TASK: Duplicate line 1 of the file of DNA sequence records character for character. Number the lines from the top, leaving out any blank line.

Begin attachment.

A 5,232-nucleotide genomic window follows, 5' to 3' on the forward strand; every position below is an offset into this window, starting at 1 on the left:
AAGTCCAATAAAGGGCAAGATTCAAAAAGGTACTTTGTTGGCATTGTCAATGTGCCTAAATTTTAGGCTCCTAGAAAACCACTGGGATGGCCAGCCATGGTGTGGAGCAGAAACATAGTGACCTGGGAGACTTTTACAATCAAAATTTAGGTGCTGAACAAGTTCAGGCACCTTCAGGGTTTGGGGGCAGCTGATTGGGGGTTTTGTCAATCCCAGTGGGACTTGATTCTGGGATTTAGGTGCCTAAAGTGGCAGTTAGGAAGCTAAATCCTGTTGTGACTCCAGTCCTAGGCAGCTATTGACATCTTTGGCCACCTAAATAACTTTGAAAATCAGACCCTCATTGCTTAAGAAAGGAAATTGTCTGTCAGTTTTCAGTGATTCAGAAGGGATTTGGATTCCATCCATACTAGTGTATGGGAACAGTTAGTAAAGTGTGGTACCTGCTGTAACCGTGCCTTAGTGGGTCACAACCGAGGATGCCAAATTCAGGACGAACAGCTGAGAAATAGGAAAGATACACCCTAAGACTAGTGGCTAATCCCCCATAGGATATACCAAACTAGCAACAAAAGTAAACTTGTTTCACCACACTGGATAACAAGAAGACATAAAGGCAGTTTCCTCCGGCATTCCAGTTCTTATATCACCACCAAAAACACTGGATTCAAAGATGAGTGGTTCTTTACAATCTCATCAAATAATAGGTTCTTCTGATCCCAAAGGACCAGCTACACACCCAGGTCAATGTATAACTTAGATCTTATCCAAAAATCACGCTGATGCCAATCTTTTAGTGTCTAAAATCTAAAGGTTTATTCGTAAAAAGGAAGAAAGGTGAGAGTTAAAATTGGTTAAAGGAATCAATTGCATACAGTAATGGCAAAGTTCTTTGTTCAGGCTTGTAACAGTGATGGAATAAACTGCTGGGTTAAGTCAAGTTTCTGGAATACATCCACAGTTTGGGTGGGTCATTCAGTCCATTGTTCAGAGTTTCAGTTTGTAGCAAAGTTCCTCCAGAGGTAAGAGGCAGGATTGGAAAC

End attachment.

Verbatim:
A 5,232-nucleotide genomic window follows, 5' to 3' on the forward strand; every position below is an offset into this window, starting at 1 on the left: